By Brian Yaeger
Where spruce and fir forests flow along plentiful rivers to the mighty Pacific, the Oregon Coast is abundant in beauty but has always been deficient in beer. The tide is finally turning. Meet the new coastal breweries.
7 Devils Brewing
245 S. 2nd St., Coos Bay
Considering a new brewery opens somewhere in Oregon seemingly every week, the offspring of Carmen Matthews and his wife Annie Pollard holds the distinction of the newest one. (At least it did...) Two years in the planning, you could say it was several years, considering Matthews said both he and Annie had mused about opening their own brewpub as homebrewers before they’d even met. Their pub with a seven-barrel system aims to be a community hub – kids are welcome inside, and the family dog will be able to dine al fresco in the “rain garden” in the works, just one of the eco-friendly touches at this spot that also welcomes local artists of visual, musical and, of course, culinary stripes. The debut beers are all hop-centric – a pale ale, an IPA, and a session-strength number – or for the teetotalers and minors, Carmen said they plan to introduce a ginger beer (the non-alcoholic kind).
Yachats Brewery + Farmstore
348 Highway 101 N., Yachats
As with most coastal towns, the population of Yachats surges in the summer, but even for those who live here year-round, getting their own brewery will make it more spectacular. That’s why Nathan Bernard and his wife Cicely are currently building a brewery within their new farm store, stocking farm and garden supplies as well as über-fresh produce and food goods from local farmers. The three-story structure that will house the ten-barrel brewery where Chuck Porter from Logsdon Farmhouse Ales will be moonlighting is set to feature a tasting room on the top floor for epic views. Porter’s planned beers include Perpetua Belgian Pale and a Coastal Dark Ale. Porter and Bernard are fishing buddies, so the brewery is, as Nathan says, a way “to build Charles a playhouse.”
Twisted Snout Brewing/Pig Feathers BBQ
318 S. Main St., Toledo,
Inland from Newport and worth the detour off Highway 101 for the barbecue alone, you’ll find Stu and Becky Miller’s little joint in the tiny town of Toledo. Stu is a state barbecue champ and began making barbecue sauce in his teens. He also took up homebrewing before turning 21. He’s 50 now, so he’s been perfecting his brewing and barbecuing for a while. Focusing on pork ribs and chicken wings, the Millers called their restaurant Pig Feathers in 2007. Fodor’s dubbed it “the best barbecue restaurant in the Pacific Northwest.” The Millers added Twisted Snout Brewery two years ago so diners can wash everything down with any of the dozen beers on tap. Twisted Snout IPA works great, but try the Raspberry Squeal (have you noticed all great BBQ joints serve fruit sodas?) or Honey Oatmeal Porker (a porter) for the perfect complements. Even Stu acknowledges, “It’s the best bbq beer that we do.”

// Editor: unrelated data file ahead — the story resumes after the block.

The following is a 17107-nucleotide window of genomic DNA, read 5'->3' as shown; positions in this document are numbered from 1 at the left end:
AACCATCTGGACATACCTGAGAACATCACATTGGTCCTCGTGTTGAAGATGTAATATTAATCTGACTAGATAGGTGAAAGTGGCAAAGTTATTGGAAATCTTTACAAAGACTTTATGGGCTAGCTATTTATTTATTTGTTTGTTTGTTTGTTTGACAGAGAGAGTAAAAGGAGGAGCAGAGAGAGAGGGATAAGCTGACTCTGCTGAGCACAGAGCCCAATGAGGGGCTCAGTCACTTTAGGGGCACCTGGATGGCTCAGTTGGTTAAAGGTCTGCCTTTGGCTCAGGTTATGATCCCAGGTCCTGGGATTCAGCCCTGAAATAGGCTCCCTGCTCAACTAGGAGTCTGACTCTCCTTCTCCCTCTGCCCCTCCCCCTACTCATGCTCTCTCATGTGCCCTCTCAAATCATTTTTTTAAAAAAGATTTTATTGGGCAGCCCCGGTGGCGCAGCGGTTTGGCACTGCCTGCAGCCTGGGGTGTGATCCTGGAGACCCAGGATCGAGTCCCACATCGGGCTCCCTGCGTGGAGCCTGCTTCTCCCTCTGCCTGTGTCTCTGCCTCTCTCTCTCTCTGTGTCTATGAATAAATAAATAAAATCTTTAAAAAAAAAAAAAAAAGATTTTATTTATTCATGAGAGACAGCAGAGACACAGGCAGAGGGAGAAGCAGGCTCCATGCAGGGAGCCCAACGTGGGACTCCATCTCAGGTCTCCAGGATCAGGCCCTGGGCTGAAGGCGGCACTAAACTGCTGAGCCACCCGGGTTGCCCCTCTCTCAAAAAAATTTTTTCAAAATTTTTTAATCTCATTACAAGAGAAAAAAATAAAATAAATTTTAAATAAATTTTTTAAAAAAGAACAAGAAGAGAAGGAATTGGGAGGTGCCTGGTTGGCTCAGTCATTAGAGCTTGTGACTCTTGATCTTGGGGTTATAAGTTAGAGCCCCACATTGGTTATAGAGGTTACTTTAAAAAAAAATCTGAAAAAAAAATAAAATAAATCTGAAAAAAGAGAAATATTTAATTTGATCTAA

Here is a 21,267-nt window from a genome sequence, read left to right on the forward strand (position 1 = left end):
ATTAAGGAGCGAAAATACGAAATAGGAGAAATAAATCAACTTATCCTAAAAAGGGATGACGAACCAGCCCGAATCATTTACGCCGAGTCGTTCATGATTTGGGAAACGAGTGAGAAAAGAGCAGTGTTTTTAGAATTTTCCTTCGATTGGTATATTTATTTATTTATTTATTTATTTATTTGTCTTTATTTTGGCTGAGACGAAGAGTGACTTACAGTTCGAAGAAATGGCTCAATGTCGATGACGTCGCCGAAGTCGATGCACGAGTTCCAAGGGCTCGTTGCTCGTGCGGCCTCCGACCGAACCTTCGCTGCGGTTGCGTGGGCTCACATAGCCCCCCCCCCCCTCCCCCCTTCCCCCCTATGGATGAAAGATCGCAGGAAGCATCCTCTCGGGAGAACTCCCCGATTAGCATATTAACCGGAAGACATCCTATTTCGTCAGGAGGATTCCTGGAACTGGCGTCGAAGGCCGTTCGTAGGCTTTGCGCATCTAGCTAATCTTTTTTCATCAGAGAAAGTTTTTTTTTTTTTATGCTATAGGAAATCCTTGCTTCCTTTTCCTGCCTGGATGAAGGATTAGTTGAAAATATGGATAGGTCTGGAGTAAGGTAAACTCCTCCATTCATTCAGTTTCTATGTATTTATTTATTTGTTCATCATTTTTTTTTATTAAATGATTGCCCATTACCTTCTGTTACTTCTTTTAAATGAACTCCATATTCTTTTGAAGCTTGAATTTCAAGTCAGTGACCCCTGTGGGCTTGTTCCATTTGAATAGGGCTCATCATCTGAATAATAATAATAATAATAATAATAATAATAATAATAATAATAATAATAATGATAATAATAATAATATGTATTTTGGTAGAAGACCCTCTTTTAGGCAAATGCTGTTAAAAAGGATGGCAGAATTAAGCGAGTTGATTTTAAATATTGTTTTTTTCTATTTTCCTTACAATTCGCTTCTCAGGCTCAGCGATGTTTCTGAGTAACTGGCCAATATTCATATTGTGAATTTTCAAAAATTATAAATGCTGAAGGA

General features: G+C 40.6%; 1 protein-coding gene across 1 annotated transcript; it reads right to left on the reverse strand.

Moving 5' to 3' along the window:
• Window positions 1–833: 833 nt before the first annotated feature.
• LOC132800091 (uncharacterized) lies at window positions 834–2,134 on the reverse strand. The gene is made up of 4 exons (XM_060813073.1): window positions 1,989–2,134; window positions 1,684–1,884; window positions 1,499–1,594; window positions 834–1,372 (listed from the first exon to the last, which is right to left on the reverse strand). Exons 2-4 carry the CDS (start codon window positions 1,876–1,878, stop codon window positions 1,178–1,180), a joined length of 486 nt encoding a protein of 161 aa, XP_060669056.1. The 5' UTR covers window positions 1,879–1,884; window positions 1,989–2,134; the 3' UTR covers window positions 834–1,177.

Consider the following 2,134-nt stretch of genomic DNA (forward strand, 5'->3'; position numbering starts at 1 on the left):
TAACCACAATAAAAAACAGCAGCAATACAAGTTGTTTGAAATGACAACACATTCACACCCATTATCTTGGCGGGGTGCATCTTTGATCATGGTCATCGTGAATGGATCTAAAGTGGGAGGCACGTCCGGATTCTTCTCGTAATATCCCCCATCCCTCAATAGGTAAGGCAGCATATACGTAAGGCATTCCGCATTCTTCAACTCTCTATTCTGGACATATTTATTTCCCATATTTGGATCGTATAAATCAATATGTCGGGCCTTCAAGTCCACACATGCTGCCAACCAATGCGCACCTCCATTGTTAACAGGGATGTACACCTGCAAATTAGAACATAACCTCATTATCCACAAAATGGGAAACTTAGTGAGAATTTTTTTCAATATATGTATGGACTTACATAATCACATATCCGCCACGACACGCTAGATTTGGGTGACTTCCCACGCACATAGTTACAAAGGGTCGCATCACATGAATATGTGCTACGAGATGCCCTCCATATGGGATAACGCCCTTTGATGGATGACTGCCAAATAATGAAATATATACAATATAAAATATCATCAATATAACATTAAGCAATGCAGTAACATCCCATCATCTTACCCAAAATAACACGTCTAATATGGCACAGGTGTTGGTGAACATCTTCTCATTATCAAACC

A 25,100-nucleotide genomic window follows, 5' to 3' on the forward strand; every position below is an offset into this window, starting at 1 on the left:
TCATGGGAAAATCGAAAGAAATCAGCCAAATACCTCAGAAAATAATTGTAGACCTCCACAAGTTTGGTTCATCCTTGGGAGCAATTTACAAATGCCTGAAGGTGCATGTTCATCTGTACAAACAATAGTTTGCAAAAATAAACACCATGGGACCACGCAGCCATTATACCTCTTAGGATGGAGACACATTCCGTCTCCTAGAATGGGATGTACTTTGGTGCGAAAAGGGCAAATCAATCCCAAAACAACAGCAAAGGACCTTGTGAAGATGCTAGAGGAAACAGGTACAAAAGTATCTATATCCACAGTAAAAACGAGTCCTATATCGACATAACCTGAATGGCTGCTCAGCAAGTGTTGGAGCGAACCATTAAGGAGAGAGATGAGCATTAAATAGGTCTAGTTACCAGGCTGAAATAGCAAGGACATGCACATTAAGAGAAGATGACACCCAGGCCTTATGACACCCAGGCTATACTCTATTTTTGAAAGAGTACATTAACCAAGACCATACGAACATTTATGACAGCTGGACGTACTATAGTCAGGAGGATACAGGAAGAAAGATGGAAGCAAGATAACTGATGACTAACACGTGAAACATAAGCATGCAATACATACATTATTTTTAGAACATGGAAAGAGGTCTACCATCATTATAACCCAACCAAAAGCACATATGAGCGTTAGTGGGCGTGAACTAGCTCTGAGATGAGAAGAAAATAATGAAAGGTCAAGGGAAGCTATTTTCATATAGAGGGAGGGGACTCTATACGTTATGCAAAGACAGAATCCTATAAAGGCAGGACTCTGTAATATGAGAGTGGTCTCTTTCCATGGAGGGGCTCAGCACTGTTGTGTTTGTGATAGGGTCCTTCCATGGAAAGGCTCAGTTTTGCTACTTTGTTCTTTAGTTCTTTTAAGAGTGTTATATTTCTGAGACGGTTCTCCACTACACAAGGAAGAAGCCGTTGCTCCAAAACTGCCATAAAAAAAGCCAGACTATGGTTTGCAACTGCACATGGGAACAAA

1902 Second St., Tillamook
This brand new coastal brewery without a tasting room – brewer Trevor Rogers is keenly aware the fan base for his beers is primarily Portland beer geeks, not locals yet — or even a website beyond a Facebook page, is already making waves with their Belgianesque beers. Start with an infinitely sessionable, 2.1% tart ale akin to a Berliner Weisse that’s called Bu Weisse (the name is both a nod to the Morrocan word for “my” as well as owner Linsey Hamacher’s cat, although Rogers successfully proposed to Hamacher at De Garde’s debut at BeerMongers so Bu is their cat). From there, Rogers goes in every direction, including Chanin Blanc Regards, a double IPA with wild yeast, wine grapes and finished in gin barrels. But while this wine-loving brewer makes ample use of fruit, ultimately, “I just try to get out of the way of the yeast,” says Trevor. “I wanna let wild ale be wild.”
UPDATE 12/30/13 -- DEGARDE NOW HAS A TASTING ROOM, 1902 SECOND ST., TILLAMOOK.
851 Broadway St.
Four blocks east of the beach along Broadway Street on the more mature end of this main drag is a new brewpub with quite a history. Where the main bar rests was once the drunk tank in this former City Hall. Original prison bars remain. Founded by Jimmy Griffin and partner Vince Berg, the brewery debuted in the summer of 2012 on a ten-gallon homebrew system, transitioned to a single-barrel brewery they cobbled together, and finally realized their initial vision of a fifteen-barrel brewery. Jimmy and Vince were managers at Rogue Ales, not brewers, yet their beers rock as much as nearby landmark Haystack Rock. From an imperial version of Lockup IPA called Lockdown Double IPA, which boasts huge pine notes boosted by dry-hopping with citrusy Simcoes, to Black Dynamite imperial stout with bourbon-soaked vanilla beans and cacao nibs generating both bitterness and roastiness enjoyable snifter after snifter, these guys have chops.
2703 Marine Dr., Astoria,
A smattering of homebrew supply shops have added bottle shops then taken the next logical step and become licensed to add a nanobrewery onsite, which is the route R. J. Kiepke has taken with Hondo’s Brew & Cork, which opened in 2005 and just added Brewpub and Taproom to its name. More than a healthy walk from Ft. George and Astoria Brewing (and the forthcoming River Barrel Brewing), this half-barrel brewery (soon to double in size!) offers a low-key hangout with a dozen taps (including guest taps), cheap munchies, open-mic for musicians on Fridays and a large selection of beer geek–worthy bottles (as well as ciders and wine). And should you be low on acidulated malt or PET carboys, they’ve got you covered there, too.
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